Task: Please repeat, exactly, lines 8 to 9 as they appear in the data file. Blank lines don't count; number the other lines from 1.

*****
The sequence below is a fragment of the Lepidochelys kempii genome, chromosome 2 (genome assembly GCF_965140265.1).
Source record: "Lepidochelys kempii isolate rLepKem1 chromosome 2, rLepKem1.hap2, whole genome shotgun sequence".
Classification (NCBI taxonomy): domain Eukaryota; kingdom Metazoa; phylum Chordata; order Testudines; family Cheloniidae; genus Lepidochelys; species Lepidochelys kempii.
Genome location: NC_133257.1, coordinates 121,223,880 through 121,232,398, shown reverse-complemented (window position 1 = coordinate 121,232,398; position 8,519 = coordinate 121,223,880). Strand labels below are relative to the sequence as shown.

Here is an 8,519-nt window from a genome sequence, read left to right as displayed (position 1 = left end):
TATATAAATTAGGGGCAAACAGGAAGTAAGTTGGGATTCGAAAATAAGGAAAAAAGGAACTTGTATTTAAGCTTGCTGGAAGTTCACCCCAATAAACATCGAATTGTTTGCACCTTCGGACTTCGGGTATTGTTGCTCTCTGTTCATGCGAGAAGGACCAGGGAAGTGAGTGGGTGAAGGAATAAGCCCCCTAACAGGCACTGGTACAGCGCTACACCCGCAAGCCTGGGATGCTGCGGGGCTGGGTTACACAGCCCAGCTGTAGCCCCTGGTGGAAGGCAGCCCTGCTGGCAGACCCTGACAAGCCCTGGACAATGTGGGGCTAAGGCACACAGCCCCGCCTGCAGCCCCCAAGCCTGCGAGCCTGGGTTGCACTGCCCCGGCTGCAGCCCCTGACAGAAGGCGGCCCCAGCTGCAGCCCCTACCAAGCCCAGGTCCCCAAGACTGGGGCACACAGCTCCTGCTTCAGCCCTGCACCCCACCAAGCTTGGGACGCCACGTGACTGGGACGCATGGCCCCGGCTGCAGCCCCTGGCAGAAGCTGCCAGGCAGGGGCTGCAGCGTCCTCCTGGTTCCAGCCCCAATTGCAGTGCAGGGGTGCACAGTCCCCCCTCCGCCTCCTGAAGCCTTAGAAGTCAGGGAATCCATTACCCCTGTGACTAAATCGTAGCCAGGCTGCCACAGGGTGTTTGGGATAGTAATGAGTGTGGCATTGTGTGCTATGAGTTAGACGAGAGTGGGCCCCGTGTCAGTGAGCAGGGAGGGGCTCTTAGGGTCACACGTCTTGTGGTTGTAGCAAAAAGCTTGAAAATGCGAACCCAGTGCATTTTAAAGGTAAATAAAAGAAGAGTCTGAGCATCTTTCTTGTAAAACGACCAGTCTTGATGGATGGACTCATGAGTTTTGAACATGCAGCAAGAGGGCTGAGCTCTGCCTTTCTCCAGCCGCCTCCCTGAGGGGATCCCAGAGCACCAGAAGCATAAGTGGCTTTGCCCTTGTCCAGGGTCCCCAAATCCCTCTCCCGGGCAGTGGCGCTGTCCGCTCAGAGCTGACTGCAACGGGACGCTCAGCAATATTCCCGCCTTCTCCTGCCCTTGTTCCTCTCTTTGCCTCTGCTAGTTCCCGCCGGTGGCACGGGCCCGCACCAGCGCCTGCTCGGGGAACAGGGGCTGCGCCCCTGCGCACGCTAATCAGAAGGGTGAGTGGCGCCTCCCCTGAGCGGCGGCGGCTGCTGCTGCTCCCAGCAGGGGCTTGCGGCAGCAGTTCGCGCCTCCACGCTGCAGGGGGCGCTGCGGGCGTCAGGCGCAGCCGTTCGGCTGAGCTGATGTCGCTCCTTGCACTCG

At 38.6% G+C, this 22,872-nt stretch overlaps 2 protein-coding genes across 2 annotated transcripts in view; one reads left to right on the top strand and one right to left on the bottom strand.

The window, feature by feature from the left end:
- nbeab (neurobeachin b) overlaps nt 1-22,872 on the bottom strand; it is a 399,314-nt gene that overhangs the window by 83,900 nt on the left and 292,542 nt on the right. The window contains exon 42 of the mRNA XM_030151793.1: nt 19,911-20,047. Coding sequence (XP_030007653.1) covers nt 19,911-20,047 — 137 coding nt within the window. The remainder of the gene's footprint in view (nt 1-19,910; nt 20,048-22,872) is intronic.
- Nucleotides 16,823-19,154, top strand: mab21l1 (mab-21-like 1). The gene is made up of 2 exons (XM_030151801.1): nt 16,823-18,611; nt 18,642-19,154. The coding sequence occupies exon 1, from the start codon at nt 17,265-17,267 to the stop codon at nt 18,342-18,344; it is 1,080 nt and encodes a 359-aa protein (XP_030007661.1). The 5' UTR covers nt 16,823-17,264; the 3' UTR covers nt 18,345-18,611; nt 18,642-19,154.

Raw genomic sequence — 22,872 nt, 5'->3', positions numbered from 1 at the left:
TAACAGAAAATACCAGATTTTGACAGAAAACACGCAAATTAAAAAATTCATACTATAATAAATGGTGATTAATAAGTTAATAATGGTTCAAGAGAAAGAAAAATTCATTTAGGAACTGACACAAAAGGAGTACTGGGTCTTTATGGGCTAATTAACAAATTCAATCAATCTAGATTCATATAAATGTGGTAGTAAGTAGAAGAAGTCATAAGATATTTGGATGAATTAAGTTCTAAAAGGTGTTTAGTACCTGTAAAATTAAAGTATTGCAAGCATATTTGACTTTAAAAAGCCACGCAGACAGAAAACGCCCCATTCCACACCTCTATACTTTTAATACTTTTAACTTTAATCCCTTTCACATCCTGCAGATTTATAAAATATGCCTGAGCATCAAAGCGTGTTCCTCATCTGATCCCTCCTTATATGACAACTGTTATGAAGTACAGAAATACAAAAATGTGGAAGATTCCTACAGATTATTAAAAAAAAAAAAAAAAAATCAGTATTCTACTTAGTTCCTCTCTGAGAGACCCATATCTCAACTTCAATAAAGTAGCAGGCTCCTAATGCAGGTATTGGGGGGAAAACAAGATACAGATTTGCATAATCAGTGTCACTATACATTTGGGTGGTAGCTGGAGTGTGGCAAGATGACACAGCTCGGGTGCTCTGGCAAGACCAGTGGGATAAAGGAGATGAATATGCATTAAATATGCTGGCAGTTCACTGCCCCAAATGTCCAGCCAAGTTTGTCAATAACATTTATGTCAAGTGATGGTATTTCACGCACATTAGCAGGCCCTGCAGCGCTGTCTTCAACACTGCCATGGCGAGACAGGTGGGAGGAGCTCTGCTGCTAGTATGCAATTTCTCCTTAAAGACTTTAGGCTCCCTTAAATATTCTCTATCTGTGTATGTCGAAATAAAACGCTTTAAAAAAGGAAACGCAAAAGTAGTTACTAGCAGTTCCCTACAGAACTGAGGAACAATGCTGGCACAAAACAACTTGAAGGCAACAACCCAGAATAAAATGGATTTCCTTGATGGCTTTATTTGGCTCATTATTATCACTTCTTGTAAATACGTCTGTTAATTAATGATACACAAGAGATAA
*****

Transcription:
The window, feature by feature from the left end:
- nbeab (neurobeachin b) overlaps nt 1-22,872 on the bottom strand; it is a 399,314-nt gene that overhangs the window by 83,900 nt on the left and 292,542 nt on the right. The window contains exon 42 of the mRNA XM_030151793.1: nt 19,911-20,047. Coding sequence (XP_030007653.1) covers nt 19,911-20,047 — 137 coding nt within the window. The remainder of the gene's footprint in view (nt 1-19,910; nt 20,048-22,872) is intronic.